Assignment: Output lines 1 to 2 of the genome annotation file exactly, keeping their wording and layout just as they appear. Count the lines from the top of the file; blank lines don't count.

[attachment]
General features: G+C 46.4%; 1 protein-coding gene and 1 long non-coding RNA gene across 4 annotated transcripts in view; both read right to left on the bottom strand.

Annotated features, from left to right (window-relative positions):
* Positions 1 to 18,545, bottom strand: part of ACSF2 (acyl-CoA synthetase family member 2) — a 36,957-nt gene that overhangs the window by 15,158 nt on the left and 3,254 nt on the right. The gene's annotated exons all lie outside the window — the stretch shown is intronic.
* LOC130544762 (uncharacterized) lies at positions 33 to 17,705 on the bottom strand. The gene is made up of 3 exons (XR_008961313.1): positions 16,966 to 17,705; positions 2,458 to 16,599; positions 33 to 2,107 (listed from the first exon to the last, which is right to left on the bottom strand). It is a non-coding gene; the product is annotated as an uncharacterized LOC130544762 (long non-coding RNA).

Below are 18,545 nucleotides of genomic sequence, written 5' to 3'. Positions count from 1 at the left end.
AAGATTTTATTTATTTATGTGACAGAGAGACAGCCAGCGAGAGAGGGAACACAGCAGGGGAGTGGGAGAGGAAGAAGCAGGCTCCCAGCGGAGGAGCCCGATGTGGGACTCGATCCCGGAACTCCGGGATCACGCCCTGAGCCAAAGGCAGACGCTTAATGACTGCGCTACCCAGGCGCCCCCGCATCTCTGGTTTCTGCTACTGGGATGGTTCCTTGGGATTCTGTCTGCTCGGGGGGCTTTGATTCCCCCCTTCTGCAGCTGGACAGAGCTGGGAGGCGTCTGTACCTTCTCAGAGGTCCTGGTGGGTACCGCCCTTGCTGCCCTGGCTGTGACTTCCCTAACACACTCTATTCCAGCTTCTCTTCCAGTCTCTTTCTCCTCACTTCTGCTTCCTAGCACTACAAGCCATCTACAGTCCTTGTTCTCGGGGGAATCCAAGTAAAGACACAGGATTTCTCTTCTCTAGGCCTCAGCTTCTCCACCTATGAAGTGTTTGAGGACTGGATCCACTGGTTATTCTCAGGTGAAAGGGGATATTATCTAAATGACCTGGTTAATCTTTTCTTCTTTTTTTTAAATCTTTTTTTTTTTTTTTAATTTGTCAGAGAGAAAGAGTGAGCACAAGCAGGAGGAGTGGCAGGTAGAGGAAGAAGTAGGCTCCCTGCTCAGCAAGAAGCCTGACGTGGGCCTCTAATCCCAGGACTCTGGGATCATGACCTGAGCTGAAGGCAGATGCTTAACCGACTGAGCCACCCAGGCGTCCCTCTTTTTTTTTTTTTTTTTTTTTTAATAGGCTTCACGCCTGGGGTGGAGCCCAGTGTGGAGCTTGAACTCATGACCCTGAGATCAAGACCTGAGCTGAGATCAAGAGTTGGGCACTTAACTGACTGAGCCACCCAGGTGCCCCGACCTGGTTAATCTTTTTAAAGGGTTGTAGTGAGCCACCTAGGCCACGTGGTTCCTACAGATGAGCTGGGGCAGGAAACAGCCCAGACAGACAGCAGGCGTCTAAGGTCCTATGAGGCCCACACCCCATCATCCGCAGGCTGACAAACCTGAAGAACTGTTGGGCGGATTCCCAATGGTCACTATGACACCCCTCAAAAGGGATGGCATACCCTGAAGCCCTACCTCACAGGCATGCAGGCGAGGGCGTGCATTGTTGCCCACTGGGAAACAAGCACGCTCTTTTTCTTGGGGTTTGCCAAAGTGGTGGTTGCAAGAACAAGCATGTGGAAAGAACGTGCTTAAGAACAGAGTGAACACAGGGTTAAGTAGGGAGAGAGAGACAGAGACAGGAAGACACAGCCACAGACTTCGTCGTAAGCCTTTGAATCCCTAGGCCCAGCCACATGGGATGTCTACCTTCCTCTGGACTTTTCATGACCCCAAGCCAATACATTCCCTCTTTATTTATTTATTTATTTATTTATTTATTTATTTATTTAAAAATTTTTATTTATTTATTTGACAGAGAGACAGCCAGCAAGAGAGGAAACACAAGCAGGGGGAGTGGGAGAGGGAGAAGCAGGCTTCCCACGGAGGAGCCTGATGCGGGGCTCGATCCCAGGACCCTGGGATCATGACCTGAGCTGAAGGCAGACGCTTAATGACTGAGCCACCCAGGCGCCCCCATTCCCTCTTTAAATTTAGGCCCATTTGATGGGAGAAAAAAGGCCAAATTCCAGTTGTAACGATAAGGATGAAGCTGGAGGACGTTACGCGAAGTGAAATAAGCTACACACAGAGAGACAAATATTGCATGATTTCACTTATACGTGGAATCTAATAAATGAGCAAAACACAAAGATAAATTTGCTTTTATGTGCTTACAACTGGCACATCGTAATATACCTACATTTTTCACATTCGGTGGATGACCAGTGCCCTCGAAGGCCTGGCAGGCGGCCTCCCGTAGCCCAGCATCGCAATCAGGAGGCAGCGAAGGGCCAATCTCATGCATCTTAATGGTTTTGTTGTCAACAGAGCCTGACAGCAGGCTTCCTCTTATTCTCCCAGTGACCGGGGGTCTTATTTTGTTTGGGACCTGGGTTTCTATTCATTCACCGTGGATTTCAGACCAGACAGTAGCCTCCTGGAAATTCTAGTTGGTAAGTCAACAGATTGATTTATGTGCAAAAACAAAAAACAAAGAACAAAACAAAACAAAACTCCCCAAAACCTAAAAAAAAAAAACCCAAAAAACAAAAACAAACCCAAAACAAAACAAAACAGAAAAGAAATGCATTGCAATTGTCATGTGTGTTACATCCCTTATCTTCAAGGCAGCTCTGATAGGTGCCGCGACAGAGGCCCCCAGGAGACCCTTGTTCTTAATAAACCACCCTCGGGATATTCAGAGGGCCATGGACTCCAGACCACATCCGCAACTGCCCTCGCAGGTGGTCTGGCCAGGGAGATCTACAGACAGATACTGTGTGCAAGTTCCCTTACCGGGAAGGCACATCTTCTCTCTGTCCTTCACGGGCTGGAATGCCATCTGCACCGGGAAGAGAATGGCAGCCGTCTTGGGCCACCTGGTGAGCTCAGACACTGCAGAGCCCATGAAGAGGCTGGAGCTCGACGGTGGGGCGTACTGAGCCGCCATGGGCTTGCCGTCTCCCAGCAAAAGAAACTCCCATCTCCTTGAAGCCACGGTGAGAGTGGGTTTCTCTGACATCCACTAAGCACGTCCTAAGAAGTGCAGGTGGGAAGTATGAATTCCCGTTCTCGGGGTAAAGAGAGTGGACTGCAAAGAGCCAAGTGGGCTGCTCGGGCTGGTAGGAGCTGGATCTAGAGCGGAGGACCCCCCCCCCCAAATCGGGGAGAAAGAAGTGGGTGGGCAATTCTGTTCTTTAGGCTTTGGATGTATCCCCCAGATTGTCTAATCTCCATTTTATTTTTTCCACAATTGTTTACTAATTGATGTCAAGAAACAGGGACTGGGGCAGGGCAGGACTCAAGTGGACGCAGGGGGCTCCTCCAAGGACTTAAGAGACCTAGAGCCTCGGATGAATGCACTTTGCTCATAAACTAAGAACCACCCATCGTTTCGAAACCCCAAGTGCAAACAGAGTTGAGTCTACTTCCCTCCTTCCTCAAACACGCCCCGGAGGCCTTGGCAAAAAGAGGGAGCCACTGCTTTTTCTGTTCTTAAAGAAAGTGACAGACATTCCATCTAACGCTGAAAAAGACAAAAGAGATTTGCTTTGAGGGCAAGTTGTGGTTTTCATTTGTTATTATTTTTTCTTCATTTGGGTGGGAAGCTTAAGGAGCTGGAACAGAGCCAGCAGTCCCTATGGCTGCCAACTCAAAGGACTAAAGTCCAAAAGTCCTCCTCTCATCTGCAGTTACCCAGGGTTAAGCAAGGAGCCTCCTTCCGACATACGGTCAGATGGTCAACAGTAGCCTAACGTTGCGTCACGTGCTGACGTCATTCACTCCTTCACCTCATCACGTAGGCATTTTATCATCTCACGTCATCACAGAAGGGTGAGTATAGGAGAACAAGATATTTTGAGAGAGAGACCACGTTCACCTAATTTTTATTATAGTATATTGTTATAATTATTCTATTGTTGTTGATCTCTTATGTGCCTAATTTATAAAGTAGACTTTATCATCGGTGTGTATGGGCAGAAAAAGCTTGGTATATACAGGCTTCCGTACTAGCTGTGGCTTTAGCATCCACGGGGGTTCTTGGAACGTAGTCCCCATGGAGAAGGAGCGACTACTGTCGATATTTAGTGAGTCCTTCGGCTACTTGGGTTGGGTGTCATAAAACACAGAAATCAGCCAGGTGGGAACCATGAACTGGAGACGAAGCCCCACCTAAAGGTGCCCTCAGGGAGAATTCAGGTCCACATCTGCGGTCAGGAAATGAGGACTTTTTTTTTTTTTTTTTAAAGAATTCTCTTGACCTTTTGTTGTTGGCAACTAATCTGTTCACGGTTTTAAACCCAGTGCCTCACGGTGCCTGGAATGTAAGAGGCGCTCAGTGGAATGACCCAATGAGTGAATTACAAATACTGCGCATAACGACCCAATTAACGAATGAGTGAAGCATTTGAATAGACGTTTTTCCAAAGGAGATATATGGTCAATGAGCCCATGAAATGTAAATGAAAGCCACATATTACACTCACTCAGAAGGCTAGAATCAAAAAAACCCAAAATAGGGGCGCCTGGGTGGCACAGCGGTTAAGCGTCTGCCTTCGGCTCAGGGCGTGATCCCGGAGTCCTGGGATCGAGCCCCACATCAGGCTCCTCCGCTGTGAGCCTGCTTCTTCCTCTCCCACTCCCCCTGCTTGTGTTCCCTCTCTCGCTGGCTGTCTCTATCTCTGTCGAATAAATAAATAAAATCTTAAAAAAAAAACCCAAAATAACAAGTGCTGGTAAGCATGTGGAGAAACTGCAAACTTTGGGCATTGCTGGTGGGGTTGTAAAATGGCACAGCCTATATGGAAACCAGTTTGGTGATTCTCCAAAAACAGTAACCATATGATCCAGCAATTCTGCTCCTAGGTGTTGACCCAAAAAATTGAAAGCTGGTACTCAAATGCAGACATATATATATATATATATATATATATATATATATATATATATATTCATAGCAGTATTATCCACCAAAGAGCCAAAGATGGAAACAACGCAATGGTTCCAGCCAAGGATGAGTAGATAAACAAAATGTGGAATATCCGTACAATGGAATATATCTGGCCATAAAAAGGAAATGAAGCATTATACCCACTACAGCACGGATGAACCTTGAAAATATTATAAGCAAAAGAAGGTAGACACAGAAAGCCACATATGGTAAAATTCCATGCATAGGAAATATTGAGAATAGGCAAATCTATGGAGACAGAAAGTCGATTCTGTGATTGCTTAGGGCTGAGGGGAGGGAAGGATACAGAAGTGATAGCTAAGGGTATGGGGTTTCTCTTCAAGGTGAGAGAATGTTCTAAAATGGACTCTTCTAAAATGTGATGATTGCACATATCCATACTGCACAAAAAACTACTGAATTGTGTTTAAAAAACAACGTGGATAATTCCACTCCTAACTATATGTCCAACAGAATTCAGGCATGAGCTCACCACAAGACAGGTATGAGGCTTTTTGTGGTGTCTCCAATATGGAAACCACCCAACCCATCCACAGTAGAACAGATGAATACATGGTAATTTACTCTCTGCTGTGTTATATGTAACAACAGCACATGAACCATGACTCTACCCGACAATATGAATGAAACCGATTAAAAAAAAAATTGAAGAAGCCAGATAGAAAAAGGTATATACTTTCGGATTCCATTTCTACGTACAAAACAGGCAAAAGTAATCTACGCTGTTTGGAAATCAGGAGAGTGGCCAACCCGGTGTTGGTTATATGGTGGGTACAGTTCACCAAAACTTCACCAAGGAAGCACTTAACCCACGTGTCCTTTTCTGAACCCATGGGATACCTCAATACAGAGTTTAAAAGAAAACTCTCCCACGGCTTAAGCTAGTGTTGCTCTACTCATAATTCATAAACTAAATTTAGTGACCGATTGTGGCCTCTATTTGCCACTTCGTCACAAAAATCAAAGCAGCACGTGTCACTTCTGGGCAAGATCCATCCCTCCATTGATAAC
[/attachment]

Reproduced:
General features: G+C 46.4%; 1 protein-coding gene and 1 long non-coding RNA gene across 4 annotated transcripts in view; both read right to left on the bottom strand.

Annotated features, from left to right (window-relative positions):